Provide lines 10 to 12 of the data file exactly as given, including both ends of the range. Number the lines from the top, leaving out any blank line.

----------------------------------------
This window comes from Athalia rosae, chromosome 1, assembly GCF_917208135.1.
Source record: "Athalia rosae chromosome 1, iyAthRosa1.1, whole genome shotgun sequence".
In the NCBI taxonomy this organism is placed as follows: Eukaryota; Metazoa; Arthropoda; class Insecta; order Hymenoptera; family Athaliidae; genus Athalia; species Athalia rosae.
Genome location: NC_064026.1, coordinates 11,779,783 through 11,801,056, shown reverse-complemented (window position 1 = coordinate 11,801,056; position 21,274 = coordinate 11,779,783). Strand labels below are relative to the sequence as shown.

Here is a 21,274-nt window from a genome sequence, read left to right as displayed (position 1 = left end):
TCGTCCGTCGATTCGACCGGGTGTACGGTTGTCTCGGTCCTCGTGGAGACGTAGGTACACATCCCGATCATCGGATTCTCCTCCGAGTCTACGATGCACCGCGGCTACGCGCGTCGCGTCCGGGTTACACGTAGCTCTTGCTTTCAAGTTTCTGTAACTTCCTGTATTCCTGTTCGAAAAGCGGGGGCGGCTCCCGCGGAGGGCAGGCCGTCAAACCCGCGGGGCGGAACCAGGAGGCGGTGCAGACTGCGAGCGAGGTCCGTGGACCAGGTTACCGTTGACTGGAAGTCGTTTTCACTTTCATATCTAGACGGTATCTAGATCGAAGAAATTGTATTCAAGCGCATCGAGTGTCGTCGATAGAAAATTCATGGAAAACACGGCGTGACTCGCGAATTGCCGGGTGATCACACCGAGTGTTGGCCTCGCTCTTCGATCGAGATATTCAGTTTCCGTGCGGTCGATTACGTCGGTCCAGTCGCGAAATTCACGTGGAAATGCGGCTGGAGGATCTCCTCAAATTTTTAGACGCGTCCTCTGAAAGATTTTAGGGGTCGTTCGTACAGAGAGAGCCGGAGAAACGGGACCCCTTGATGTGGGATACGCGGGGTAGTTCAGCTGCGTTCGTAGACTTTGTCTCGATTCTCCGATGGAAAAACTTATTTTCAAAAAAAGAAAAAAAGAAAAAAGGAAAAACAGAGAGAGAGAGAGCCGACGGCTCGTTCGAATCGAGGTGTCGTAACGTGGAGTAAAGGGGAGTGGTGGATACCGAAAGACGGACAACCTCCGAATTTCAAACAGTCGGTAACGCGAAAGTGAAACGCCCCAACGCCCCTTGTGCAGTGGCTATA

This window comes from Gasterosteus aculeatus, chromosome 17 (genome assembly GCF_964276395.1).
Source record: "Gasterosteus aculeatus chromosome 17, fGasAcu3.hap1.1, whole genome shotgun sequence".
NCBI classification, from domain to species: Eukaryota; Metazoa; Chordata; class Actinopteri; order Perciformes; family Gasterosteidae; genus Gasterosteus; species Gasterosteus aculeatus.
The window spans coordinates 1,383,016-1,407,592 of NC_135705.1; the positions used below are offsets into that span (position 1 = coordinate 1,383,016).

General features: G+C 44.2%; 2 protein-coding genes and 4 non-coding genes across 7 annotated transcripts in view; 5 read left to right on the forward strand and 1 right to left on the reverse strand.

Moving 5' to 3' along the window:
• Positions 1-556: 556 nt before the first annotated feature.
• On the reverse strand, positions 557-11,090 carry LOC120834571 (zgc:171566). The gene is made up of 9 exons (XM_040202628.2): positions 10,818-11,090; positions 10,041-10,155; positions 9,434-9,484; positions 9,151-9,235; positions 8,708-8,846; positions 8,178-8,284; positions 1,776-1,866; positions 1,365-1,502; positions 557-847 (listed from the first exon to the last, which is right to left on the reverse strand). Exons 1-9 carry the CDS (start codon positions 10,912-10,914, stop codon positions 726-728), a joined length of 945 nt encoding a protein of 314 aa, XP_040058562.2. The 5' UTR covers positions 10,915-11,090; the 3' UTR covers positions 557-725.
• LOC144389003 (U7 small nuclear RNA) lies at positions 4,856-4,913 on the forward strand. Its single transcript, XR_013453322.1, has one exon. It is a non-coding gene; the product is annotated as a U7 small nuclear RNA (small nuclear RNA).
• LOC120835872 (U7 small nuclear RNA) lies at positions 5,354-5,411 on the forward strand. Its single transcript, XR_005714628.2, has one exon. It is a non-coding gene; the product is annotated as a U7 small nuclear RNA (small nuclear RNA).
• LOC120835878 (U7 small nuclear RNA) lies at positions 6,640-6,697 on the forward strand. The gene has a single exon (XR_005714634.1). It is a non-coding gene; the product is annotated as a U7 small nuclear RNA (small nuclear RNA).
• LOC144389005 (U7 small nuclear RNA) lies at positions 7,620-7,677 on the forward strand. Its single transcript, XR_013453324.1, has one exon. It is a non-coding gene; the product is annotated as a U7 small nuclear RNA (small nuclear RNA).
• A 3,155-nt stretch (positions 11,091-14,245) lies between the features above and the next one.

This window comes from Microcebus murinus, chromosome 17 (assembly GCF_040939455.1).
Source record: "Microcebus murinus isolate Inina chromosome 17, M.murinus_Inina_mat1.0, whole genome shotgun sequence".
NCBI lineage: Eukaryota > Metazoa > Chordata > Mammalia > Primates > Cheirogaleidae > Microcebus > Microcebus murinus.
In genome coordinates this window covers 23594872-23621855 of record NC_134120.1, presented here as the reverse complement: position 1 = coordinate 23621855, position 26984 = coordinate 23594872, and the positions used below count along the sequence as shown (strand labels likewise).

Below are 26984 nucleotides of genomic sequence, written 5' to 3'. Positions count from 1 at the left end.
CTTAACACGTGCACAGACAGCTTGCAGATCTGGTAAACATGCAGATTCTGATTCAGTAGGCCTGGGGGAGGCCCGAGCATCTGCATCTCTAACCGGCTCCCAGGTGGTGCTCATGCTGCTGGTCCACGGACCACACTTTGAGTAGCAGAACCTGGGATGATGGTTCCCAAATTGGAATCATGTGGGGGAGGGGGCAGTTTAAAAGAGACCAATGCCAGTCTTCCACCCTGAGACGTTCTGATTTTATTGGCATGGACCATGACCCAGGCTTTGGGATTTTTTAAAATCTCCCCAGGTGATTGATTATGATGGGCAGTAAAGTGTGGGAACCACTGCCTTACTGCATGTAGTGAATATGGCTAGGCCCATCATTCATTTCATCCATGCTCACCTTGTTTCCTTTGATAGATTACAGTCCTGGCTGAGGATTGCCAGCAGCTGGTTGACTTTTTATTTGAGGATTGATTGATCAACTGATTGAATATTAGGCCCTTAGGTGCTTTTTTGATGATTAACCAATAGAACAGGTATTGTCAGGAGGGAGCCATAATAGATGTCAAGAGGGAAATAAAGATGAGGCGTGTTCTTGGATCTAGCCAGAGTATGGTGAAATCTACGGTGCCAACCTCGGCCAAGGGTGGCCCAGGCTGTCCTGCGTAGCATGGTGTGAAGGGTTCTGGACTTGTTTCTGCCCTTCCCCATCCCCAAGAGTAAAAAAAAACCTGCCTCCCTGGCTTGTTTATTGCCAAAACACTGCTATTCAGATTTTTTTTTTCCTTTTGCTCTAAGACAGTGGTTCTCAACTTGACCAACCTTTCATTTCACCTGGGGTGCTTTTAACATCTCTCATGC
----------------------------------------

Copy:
The window spans coordinates 1,383,016-1,407,592 of NC_135705.1; the positions used below are offsets into that span (position 1 = coordinate 1,383,016).

General features: G+C 44.2%; 2 protein-coding genes and 4 non-coding genes across 7 annotated transcripts in view; 5 read left to right on the forward strand and 1 right to left on the reverse strand.

Moving 5' to 3' along the window: